Qantas reclaimed some of the headlines today with TV and radio bulletins saying it was “close to forging an agreement with Emirates Airways”.

An unfortunate choice of word, forging. The outing of a possible or potential closer commercial relationship between Qantas and the giant Middle East carrier, on which it has heaped years of insults and invective, had better be real otherwise the departure of the current group CEO Alan Joyce, and pressure on the entire board of directors, will be rapidly escalated by the investment community.

A deal, as discussed in sober terms by The Australian Financial Review, has been in and out of focus in recent months.

It is badly needed from the perspective of Qantas shareholders, and could prove pivotal for changing the current trajectory of the carrier, which is steeply downwards internationally, and of questionable strength in a domestic market where Joyce had admitted to “yield weakness”, yet embraced a capacity and fare war with Virgin Australia, a formula which, overseas, has always ended in disaster for large legacy carriers such as Qantas.

However, whether or not a deal is done, and done with an Emirates that doesn’t need any help from Qantas, not even domestic connections in Australia, the sudden media focus on the talks creates a new credibility challenge for the flying kangaroo.

It has recently done the rounds in Canberra, lobbying parliamentarians as to the evils of letting an Arab-owned airline Etihad Airways, expand its equity and influence in Virgin Australia.

But at the same time Qantas was literally begging an even bigger Arab airline, Emirates, to enter into a similarly beneficial relationship to that which now exists between Virgin Australia and Etihad.

It was only after it initially failed to persuade Emirates to enter such a relationship that Qantas suddenly remembered to inform the ASX, on June 5, that its so-called underling net profits would be up to 91% less than previous guidance, in the financial year to June 30.

This abuse of  governance in terms of continuous disclosure didn’t raise an eyebrow in the ASX, but it did cause a collapse in the Qantas share price from which it hasn’t really made any significant recovery.

Qantas cannot afford another debacle like the so called Red Q project to set up an Asia-based, premium product, single-aisle carrier, which, for all the bombastic language from Joyce,  came to nothing. That was in itself unsurprising given the complete lack of tact and cultural sensitivity with which the man News Corporation anointed as a gutsy little Irishman went about boasting that the carrier it was going to launch by December last year would take over established markets controlled by established carriers in south-east Asia and cross subsidise Qantas long haul.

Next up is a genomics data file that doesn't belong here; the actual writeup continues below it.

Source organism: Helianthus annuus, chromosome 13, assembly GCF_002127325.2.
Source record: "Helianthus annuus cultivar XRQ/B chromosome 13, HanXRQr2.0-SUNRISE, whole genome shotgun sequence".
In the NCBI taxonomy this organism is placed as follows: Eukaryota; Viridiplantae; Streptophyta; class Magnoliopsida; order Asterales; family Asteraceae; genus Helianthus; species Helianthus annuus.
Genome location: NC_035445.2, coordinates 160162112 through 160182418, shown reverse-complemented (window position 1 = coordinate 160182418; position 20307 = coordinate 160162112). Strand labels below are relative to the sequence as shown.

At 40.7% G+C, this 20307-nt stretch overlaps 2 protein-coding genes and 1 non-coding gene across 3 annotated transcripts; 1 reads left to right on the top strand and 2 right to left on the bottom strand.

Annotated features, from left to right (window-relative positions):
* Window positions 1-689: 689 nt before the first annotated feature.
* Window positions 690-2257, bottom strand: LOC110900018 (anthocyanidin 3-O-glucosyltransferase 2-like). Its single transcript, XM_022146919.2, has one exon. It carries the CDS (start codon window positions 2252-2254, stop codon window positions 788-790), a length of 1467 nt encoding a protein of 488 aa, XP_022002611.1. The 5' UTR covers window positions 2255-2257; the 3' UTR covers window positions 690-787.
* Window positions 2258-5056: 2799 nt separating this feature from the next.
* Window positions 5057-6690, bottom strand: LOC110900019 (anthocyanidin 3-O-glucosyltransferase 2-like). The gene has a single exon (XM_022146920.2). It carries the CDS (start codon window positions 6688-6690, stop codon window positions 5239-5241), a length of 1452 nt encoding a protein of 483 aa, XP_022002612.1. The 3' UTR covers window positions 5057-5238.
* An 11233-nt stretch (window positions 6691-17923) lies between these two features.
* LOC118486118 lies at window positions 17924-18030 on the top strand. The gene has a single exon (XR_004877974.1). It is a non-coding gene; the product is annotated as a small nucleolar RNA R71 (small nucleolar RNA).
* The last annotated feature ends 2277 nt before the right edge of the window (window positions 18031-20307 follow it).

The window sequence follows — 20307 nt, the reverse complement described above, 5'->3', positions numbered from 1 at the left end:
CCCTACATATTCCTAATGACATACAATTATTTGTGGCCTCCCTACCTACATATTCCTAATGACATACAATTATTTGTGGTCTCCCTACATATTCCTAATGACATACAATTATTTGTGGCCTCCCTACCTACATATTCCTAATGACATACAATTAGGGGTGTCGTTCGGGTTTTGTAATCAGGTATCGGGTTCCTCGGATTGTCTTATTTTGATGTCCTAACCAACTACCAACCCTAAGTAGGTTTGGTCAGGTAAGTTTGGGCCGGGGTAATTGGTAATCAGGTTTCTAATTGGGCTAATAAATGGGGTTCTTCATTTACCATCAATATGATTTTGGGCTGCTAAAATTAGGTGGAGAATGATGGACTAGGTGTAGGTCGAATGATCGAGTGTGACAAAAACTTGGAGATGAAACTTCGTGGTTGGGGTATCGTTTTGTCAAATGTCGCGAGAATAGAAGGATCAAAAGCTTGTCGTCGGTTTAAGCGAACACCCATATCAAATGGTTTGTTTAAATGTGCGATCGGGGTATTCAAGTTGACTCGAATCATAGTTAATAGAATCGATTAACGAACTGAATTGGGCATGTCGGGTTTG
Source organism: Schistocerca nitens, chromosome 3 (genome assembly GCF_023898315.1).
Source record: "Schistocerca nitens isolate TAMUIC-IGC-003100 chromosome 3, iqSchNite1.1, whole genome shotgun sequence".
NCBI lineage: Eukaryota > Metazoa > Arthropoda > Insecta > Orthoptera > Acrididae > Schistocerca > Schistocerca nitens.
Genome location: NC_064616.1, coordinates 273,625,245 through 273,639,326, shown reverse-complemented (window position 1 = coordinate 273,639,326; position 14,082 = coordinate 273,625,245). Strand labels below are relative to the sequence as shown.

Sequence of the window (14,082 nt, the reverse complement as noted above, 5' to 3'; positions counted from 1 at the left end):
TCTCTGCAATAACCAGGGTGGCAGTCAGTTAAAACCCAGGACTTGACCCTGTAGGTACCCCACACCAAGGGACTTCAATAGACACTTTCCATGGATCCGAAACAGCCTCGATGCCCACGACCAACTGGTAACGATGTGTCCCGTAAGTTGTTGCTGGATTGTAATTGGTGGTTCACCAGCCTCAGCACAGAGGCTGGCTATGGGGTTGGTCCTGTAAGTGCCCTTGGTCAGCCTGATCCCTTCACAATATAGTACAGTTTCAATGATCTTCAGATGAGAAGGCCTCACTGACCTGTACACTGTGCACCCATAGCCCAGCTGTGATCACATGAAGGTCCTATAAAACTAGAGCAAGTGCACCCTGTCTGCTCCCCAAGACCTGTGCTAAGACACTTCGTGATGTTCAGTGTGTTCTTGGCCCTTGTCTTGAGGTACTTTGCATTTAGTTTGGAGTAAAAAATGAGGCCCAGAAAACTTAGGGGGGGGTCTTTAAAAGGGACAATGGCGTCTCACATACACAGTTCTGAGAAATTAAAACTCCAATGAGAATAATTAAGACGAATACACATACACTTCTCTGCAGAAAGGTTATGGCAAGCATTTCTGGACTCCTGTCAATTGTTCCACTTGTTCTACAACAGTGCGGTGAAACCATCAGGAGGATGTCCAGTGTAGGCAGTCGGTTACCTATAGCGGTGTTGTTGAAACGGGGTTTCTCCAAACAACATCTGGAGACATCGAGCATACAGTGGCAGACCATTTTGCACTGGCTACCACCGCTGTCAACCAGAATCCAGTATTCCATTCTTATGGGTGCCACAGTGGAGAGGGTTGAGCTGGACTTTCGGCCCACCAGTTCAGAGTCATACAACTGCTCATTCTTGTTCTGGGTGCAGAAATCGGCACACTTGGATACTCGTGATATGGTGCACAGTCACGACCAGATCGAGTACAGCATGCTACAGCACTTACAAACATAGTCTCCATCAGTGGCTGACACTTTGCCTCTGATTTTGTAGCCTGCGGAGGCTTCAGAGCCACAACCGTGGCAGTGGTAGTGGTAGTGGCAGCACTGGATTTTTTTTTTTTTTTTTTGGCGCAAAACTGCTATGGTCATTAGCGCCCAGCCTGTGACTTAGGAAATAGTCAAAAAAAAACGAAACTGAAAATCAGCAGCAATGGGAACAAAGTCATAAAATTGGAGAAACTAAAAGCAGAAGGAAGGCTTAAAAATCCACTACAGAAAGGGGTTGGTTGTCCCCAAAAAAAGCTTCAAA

It is thus really important for Joyce, as well as long-suffering Qantas shareholders, for him to deliver something real in relation to Emirates before the ignominious release of its annual results on August 23.

A straightforward code share won’t cut it either. If the deal is just to fly Qantas metal to Dubai to hand passengers over to Emirates, including a closure of its last continental European service to Frankfurt, the adverse reaction from carriers with whom it currently code shares, including British Airways Air France, Lufthansa and Finnair over Singapore,  could be significantly damaging.

This displeasure could spill over into it other major one-world alliance partners, American Airlines, and Cathay Pacific, although the Hong Kong carrier hasn’t enjoyed a harmonious relationship with Qantas for a long time and is openly hostile to Qantas plans to set up a Jetstar franchise in Hong Kong.

Qantas is in trouble in its international operations. It is the only airline standing still or in retreat in the market between Australia and the rest of the world in what is a period of unprecedented expansion.

There is more than Joyce’s head at stake in this situation.